Some Natural History and Some Gore

I feel very guilty, that I should put some natural history in this blog while I write so much about things about global warming that are not natural history, but I view global warming as the topic of our times and I find the new Gore book to be chock full of interesting tidbits on global warming.

I was at my camp at point 9648, named after an elevation, for some of the best times I can ever remember. I was their for 4 seasons between the end of June and early September, about 20 to 15 years ago. I would see an average of about 9 grizzly bears per evening. I would see moose every evening. I saw about 150 to 185 elk on most evenings. I saw black bears and coyotes commonly. I saw 2 wolverines and 1 mountain lion and several mountain goats. Lots of mule deer and a huge flight of raptors. There were yellow-bellied marmots. Pikas and Richardson Ground Squirrels chirped, and beeped seemingly everywhere. There were Golden Eagles, Ravens and a lot of Clarks Nutcrackes. There were numerous red squirrels, you get the picture, a lot of mega fauna.

The views were gorgeous. I escaped crackling lightning by going in my tent.

I have since learned that it rains a lot more in Florida but the lightning is more violent in Montana. It is funny but the most violent thundrstorm I have seen was in the state of Maryland, near Fredrick.

Up at point 9648 when whitebark pine, a productive stand near my camp, had a productive cone crop I saw 11 grizzly bears right near the camp eating white bark pine nuts. We had minimal impact on our camp area and did not scare the grizzly bears out of the area, and we made hardly any noise.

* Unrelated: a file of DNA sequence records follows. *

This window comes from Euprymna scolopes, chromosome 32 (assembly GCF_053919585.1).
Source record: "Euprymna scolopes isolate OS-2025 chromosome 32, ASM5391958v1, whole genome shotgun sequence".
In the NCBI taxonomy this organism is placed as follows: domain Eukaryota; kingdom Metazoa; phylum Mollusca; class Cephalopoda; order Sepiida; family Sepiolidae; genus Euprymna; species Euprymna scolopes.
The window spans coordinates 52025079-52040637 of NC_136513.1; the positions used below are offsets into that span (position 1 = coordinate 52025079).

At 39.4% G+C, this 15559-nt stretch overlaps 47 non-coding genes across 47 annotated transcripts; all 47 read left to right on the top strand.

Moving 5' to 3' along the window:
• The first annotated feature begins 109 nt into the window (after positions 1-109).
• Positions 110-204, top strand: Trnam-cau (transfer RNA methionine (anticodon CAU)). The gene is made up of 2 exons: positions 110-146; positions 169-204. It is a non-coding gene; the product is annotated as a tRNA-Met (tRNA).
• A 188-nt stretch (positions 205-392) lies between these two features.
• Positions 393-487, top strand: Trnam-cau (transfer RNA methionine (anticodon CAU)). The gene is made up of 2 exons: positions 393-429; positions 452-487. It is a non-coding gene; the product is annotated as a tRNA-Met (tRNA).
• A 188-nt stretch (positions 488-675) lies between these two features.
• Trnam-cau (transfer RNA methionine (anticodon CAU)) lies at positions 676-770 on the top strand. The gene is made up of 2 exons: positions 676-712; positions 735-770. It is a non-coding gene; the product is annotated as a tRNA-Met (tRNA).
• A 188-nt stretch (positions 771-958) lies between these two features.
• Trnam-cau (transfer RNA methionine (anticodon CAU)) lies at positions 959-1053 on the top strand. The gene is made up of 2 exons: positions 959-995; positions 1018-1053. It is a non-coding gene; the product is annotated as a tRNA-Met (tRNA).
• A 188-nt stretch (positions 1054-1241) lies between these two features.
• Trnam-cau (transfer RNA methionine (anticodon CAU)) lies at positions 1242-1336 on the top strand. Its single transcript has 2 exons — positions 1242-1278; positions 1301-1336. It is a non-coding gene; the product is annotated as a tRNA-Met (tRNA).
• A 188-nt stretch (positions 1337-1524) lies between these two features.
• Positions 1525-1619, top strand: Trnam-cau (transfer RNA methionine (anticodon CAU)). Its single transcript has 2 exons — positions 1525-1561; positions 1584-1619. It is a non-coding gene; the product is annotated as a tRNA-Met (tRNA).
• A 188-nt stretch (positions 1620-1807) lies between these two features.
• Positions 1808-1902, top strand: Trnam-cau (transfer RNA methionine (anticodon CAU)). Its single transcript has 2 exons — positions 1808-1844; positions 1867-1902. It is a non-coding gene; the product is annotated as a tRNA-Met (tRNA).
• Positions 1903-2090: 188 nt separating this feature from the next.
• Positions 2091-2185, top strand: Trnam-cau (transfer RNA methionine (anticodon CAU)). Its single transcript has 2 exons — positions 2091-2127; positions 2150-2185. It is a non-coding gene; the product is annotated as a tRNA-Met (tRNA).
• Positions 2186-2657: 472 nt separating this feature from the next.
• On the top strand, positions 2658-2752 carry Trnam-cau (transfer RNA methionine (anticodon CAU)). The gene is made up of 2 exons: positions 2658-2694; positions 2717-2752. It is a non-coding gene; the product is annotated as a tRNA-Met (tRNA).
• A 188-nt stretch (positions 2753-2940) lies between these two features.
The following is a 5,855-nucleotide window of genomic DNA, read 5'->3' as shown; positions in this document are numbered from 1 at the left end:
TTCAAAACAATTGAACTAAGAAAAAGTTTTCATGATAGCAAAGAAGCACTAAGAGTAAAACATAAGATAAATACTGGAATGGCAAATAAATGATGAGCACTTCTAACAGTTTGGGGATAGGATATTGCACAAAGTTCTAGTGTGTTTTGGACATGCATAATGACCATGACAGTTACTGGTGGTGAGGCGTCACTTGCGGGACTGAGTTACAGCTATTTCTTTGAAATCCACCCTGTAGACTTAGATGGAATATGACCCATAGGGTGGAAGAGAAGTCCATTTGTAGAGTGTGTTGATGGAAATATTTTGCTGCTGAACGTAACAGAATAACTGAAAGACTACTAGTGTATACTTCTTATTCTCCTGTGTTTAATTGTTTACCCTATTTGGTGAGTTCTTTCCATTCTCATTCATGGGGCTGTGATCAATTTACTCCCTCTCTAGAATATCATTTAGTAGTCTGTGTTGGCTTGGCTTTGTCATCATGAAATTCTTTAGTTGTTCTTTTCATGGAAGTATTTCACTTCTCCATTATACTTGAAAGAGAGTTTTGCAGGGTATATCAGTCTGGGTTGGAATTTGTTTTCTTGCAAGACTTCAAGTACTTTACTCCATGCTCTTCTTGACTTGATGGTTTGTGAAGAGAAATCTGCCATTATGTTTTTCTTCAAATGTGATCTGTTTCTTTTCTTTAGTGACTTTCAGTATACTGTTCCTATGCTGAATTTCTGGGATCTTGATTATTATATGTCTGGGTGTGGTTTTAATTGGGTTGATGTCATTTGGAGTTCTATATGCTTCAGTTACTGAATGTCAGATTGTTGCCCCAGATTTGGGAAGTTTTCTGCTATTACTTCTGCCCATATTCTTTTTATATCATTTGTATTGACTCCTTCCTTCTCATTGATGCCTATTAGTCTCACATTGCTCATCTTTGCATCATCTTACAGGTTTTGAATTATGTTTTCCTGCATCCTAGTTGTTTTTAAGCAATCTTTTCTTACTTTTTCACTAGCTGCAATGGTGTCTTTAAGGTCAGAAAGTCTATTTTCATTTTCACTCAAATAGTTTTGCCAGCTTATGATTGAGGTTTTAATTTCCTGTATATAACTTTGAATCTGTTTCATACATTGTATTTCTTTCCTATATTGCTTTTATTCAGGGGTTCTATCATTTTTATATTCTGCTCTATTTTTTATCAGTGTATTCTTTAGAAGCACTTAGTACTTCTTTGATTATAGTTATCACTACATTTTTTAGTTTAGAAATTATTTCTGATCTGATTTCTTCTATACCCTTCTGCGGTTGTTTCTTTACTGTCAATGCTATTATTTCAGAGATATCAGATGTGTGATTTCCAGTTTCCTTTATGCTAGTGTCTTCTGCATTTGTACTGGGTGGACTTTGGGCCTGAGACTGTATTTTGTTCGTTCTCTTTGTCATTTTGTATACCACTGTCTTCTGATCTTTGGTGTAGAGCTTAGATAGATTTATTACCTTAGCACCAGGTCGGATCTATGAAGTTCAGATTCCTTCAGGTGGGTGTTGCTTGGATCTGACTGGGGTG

We got real good looks at grizzly/black bear interactions and grizzly bears digging up red squirrel caches to get at white bark pine nuts.

On another subject, the Gore Book, Our Choice, writes about new jobs created by building bolts for wind turbines. The company that makes bolts for wind turbines now made bolts for the Golden Gate Bridge and for the Statue of Liberty.

I live in Bozeman, Montana where they have a sixty three million dollar grant to build a large carbon dioxide sequestration demonstration project. I hear mixed reviews about carbon sequestration as a tool that alternative energy producers can use.

The Gore book writes that carbon sequestration demonstration projects have been too small to say whether, or not, this process will work on larger projects. Gore remains optimistic that carbon dioxide sequestration will work and that is good in a state like Montana.

The problem is that if sequestration works we might see a proliferation of coal use which is the way Montana has potential to go with its huge coal deposits in the state’s Southeast.

Which brings up an environmentally horrific practice that you see in state’s like West Virginia where entire mountaintops are lopped off in the quest for coal and stream waste is excerbated from this terrible practice which needs to be outlawed.

A lot of US coal goes over to China where 1 coal gasification plant is built per week. This definitely increases the climate changing polution of fossil fuels.

Trivia: I find “tar sand” production in places like Northern Alberta and lopping off West Virginia mountaintops as two of the most horrific human practices out there. These practices are up with Tiger Bone and bear part uses in countries like China and Shark fin soup. GO FIGURE.

Matt

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